Esteemed Filmmaker Charles Burnett Joins Bard College Faculty
Bard College announces the appointment of esteemed filmmaker Charles Burnett as Visiting Artist in Residence in the Film and Electronic Arts Program. Charles Burnett's deeply original, poetic and socially insightful films about African American life and culture have distinguished him internationally and critically as a leading humanist filmmaker. Burnett, who joins the faculty for the spring and fall semesters of 2018, will coteach FILM 364: Personal Narratives in the spring with journalist, documentary filmmaker, screenwriter, and Visiting Artist in Residence in the Film and Electronic Arts Program Lisa Katzman.
"This course will explore the process of how to form a narrative film around personal experience," says Katzman. "An examination of Charles Burnett's films will provide a touchstone for exploring a multitude of approaches to this question, such as: autobiography, observations of one's social environment, and the use of a literary work as source material for the development of a personal narrative. We will consider how everyday experiences and overlooked interactions become the material of narrative film art."
Charles Burnett's films are internationally acclaimed for their poetic storytelling and incisive observations of class, race, and social relationships. His UCLA-thesis film Killer of Sheep, which depicts the problems confronting working class African Americans in South Central, California has been hailed by Manohla Dargis of the New York Times as "a masterpiece." The films that followed: My Brother's Wedding, To Sleep With Anger, The Glass Shield, Selma, Lord Selma, The Wedding, Nightjohn, Nat Turner: A Troublesome Property, Annihilation of Fish, and the several documentaries Burnett has directed form a body of work that many critics believe offers the richest and more expansive exploration of African American culture and history of any filmmaker of Burnett's generation.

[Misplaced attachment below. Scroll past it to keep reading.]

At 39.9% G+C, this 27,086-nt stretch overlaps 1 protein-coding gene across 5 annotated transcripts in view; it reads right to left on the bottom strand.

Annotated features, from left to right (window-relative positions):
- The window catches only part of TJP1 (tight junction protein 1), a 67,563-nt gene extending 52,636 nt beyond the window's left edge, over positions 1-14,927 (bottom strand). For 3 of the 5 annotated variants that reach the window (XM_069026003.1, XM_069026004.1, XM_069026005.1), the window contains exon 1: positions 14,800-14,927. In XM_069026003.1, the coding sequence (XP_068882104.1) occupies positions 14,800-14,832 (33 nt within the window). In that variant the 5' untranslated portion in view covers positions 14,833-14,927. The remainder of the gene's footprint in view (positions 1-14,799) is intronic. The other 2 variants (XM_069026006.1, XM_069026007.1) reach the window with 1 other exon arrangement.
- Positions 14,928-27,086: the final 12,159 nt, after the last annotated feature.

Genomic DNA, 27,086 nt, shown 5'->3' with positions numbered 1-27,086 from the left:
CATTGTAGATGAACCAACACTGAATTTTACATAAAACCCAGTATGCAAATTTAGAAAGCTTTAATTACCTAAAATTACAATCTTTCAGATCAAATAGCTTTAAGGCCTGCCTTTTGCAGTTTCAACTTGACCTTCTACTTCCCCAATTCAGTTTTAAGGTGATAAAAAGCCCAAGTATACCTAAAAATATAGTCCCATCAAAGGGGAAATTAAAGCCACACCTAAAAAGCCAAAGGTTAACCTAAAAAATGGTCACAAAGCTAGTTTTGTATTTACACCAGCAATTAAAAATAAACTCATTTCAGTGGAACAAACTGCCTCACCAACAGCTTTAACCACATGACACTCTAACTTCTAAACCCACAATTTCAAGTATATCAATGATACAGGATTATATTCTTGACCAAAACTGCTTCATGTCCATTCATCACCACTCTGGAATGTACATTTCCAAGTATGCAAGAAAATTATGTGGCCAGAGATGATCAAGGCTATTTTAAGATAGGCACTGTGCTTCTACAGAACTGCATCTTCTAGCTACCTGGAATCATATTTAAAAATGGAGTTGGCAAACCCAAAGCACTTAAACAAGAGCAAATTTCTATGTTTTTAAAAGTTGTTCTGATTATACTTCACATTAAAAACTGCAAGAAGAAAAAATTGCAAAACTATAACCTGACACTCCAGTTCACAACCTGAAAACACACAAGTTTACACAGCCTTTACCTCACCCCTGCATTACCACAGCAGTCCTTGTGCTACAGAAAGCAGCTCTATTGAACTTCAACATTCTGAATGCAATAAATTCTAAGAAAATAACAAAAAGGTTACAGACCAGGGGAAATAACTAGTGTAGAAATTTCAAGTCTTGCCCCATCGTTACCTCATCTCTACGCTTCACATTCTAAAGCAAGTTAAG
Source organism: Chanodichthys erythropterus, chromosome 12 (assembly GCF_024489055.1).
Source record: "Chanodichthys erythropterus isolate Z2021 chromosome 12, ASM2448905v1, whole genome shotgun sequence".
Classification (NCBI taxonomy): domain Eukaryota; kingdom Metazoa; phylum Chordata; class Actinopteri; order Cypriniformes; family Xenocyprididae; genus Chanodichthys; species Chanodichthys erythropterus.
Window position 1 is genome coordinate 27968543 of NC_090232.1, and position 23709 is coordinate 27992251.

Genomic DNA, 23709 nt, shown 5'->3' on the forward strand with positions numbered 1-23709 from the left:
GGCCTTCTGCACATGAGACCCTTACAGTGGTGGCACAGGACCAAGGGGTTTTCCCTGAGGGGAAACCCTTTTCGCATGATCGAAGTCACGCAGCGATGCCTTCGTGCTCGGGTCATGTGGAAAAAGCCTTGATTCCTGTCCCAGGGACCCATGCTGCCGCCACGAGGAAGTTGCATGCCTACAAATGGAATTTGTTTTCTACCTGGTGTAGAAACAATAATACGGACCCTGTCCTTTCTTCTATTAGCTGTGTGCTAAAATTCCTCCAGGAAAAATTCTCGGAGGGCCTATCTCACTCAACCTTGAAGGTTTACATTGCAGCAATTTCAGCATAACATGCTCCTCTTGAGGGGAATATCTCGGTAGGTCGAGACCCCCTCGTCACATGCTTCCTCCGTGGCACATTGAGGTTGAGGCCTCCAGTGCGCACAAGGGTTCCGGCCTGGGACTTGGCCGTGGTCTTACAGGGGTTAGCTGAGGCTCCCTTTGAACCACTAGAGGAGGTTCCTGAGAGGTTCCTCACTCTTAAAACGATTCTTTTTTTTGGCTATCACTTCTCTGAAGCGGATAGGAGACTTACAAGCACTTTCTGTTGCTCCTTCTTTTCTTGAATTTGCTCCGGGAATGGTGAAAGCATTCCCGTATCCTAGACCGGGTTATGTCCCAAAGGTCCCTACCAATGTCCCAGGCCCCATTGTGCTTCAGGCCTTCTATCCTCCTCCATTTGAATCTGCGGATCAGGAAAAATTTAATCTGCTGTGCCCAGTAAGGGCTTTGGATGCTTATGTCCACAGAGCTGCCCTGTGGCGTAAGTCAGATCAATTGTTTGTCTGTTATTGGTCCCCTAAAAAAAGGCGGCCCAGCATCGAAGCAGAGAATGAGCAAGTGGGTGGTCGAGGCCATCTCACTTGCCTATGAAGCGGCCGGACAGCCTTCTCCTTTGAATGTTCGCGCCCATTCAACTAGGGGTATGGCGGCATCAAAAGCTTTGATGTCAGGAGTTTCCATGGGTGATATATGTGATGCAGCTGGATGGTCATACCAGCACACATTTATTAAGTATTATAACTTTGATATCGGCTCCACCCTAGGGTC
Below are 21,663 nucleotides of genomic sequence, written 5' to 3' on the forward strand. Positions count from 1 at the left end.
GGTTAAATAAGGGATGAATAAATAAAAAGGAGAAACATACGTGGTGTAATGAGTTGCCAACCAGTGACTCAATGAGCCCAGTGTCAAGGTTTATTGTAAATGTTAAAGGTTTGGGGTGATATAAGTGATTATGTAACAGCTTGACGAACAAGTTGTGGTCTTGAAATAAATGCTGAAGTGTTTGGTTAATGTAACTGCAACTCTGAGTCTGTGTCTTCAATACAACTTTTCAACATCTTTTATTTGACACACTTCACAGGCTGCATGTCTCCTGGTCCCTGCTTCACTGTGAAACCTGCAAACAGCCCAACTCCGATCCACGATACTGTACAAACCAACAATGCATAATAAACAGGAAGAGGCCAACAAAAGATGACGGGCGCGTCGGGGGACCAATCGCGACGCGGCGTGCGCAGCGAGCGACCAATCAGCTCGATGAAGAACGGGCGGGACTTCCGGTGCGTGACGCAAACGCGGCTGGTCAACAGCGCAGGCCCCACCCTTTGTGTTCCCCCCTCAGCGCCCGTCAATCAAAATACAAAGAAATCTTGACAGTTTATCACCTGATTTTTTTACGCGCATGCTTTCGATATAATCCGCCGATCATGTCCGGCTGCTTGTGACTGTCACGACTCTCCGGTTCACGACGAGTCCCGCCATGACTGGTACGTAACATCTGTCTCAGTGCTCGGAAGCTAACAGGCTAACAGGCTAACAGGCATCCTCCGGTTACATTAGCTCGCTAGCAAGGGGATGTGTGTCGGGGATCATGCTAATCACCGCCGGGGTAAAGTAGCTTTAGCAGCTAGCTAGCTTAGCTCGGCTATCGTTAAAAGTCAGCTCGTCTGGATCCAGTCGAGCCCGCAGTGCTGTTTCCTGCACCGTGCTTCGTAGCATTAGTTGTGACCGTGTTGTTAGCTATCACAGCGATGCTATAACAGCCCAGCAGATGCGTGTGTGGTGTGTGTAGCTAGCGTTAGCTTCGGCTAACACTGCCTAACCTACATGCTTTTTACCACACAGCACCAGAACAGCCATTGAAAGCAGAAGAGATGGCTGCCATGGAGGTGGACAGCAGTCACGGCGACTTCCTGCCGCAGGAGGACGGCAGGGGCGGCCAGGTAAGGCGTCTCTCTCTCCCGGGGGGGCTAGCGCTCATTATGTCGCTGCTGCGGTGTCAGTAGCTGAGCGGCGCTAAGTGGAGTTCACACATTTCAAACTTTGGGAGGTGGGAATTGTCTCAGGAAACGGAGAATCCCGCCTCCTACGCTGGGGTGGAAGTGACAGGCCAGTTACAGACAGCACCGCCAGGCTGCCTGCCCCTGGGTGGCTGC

The 2007 re-release of Burnett's first two films Killer of Sheep and My Brother's Wedding theatrically and on DVD augured a renewal of interest in Burnett's work and its discovery by a new and younger audience. In January 2008, Burnett's oeuvre was honored by the New York Film Critics Circle.
Killer of Sheep was among the first 25 films the Library of Congress deemed "deserving of preservation" when it initiated the National Film Registry in 1990. In December, the Library of Congress announced its latest selections for The National Film Registry. To Sleep with Anger, Burnett's 1990 film starring Danny Glover is among the films chosen to receive this distinguished honor.
Burnett is the recipient of many other awards and honors, including MacArthur, Rockefeller, and Guggenheim fellowships, as well as the Horton Foote Screenwriting Award. Killer of Sheep shared first prize at the Sundance Film Festival and was awarded the critic's prize at the Berlin International Film Festival. To Sleep with Anger was awarded the Special Jury Recognition prize at Sundance in 1990. In 2006, a retrospective of Burnett's films was presented at The Louvre as part of an exhibition on the theme of exile curated by Nobel-prize winning author Toni Morrison. In November 2017, Burnett received a Governors Award (an honorary Oscar) from the Academy of Motion Picture Arts and Sciences.